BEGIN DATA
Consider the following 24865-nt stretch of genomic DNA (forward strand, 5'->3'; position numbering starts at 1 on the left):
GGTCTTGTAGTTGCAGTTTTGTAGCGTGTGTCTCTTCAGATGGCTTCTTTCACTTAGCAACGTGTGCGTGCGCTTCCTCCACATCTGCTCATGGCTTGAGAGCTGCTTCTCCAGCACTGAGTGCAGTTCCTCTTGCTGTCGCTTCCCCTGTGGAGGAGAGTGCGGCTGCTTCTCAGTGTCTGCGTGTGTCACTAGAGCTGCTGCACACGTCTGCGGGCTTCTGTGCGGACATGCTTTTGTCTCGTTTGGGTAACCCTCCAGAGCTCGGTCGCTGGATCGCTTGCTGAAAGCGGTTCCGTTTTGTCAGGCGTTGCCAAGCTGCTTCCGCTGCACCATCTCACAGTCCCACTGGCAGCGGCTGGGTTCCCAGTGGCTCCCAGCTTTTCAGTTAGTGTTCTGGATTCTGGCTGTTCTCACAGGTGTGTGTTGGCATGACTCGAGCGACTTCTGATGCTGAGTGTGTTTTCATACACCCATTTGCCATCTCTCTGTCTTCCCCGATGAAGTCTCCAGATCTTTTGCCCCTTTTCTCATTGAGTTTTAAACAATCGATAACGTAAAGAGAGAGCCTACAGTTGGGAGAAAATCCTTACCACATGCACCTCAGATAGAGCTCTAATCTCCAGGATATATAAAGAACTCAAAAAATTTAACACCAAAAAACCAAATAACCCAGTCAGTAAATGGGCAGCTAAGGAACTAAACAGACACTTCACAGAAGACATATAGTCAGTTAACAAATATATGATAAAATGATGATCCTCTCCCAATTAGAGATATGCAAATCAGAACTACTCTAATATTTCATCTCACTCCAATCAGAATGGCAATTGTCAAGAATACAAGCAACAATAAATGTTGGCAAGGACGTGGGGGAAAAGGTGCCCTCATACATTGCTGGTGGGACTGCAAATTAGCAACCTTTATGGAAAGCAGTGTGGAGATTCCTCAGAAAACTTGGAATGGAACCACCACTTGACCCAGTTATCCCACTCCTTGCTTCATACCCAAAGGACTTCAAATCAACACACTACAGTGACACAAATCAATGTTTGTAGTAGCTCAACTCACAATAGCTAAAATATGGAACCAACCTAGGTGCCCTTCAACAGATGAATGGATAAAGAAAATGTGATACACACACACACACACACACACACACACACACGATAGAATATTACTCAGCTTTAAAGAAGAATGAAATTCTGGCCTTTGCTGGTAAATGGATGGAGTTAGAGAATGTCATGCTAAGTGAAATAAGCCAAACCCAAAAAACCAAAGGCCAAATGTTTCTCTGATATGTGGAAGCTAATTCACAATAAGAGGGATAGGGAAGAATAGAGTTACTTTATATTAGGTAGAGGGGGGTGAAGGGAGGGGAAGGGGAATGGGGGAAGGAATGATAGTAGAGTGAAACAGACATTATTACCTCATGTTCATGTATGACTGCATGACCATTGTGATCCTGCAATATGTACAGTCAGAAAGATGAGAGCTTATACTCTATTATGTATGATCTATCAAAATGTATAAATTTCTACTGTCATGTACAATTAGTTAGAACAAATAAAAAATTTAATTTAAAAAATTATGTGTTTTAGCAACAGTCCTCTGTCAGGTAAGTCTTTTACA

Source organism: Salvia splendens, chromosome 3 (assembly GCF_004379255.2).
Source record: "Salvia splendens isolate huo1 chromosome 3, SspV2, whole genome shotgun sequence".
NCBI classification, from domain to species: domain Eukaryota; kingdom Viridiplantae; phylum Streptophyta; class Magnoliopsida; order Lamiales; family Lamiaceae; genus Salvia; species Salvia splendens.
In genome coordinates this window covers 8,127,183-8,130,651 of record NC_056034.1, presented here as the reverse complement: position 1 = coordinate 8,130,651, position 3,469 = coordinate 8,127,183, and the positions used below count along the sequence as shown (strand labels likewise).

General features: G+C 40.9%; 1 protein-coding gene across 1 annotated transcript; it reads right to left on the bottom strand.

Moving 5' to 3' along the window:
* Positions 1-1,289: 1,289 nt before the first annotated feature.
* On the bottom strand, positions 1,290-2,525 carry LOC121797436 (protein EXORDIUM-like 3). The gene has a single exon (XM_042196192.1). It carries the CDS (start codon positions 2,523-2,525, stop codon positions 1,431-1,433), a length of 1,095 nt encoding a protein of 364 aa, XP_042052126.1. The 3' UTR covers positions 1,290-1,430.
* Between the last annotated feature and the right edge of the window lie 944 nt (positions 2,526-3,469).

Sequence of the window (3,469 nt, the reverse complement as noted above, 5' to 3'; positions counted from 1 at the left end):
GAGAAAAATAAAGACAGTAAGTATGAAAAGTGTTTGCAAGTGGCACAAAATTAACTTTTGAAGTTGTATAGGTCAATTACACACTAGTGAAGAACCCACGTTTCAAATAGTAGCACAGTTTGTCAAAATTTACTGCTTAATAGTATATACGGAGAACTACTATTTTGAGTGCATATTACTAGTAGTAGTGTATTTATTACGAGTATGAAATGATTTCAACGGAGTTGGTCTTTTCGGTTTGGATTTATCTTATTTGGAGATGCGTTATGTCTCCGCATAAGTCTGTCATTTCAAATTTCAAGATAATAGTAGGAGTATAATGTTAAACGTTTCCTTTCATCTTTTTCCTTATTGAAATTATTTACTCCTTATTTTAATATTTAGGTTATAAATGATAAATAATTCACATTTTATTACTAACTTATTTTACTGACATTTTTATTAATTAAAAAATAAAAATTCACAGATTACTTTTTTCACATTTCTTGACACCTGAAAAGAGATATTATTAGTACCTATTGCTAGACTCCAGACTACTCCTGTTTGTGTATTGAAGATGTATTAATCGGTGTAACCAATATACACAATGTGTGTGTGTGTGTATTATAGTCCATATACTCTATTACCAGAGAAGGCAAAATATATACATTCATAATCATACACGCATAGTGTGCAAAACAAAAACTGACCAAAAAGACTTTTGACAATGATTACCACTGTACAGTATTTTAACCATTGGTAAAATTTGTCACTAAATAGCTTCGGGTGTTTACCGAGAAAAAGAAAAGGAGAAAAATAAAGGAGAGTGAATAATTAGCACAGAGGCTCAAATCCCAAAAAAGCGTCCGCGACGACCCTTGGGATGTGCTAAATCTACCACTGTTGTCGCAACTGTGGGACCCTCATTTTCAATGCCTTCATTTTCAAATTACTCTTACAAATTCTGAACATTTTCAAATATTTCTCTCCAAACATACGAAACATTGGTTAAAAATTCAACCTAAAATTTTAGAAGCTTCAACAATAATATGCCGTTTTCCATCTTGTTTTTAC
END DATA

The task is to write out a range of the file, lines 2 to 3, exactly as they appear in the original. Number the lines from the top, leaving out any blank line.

GGTCTTGTAGTTGCAGTTTTGTAGCGTGTGTCTCTTCAGATGGCTTCTTTCACTTAGCAACGTGTGCGTGCGCTTCCTCCACATCTGCTCATGGCTTGAGAGCTGCTTCTCCAGCACTGAGTGCAGTTCCTCTTGCTGTCGCTTCCCCTGTGGAGGAGAGTGCGGCTGCTTCTCAGTGTCTGCGTGTGTCACTAGAGCTGCTGCACACGTCTGCGGGCTTCTGTGCGGACATGCTTTTGTCTCGTTTGGGTAACCCTCCAGAGCTCGGTCGCTGGATCGCTTGCTGAAAGCGGTTCCGTTTTGTCAGGCGTTGCCAAGCTGCTTCCGCTGCACCATCTCACAGTCCCACTGGCAGCGGCTGGGTTCCCAGTGGCTCCCAGCTTTTCAGTTAGTGTTCTGGATTCTGGCTGTTCTCACAGGTGTGTGTTGGCATGACTCGAGCGACTTCTGATGCTGAGTGTGTTTTCATACACCCATTTGCCATCTCTCTGTCTTCCCCGATGAAGTCTCCAGATCTTTTGCCCCTTTTCTCATTGAGTTTTAAACAATCGATAACGTAAAGAGAGAGCCTACAGTTGGGAGAAAATCCTTACCACATGCACCTCAGATAGAGCTCTAATCTCCAGGATATATAAAGAACTCAAAAAATTTAACACCAAAAAACCAAATAACCCAGTCAGTAAATGGGCAGCTAAGGAACTAAACAGACACTTCACAGAAGACATATAGTCAGTTAACAAATATATGATAAAATGATGATCCTCTCCCAATTAGAGATATGCAAATCAGAACTACTCTAATATTTCATCTCACTCCAATCAGAATGGCAATTGTCAAGAATACAAGCAACAATAAATGTTGGCAAGGACGTGGGGGAAAAGGTGCCCTCATACATTGCTGGTGGGACTGCAAATTAGCAACCTTTATGGAAAGCAGTGTGGAGATTCCTCAGAAAACTTGGAATGGAACCACCACTTGACCCAGTTATCCCACTCCTTGCTTCATACCCAAAGGACTTCAAATCAACACACTACAGTGACACAAATCAATGTTTGTAGTAGCTCAACTCACAATAGCTAAAATATGGAACCAACCTAGGTGCCCTTCAACAGATGAATGGATAAAGAAAATGTGATACACACACACACACACACACACACACACACACGATAGAATATTACTCAGCTTTAAAGAAGAATGAAATTCTGGCCTTTGCTGGTAAATGGATGGAGTTAGAGAATGTCATGCTAAGTGAAATAAGCCAAACCCAAAAAACCAAAGGCCAAATGTTTCTCTGATATGTGGAAGCTAATTCACAATAAGAGGGATAGGGAAGAATAGAGTTACTTTATATTAGGTAGAGGGGGGTGAAGGGAGGGGAAGGGGAATGGGGGAAGGAATGATAGTAGAGTGAAACAGACATTATTACCTCATGTTCATGTATGACTGCATGACCATTGTGATCCTGCAATATGTACAGTCAGAAAGATGAGAGCTTATACTCTATTATGTATGATCTATCAAAATGTATAAATTTCTACTGTCATGTACAATTAGTTAGAACAAATAAAAAATTTAATTTAAAAAATTATGTGTTTTAGCAACAGTCCTCTGTCAGGTAAGTCTTTTACA

Source organism: Salvia splendens, chromosome 3 (assembly GCF_004379255.2).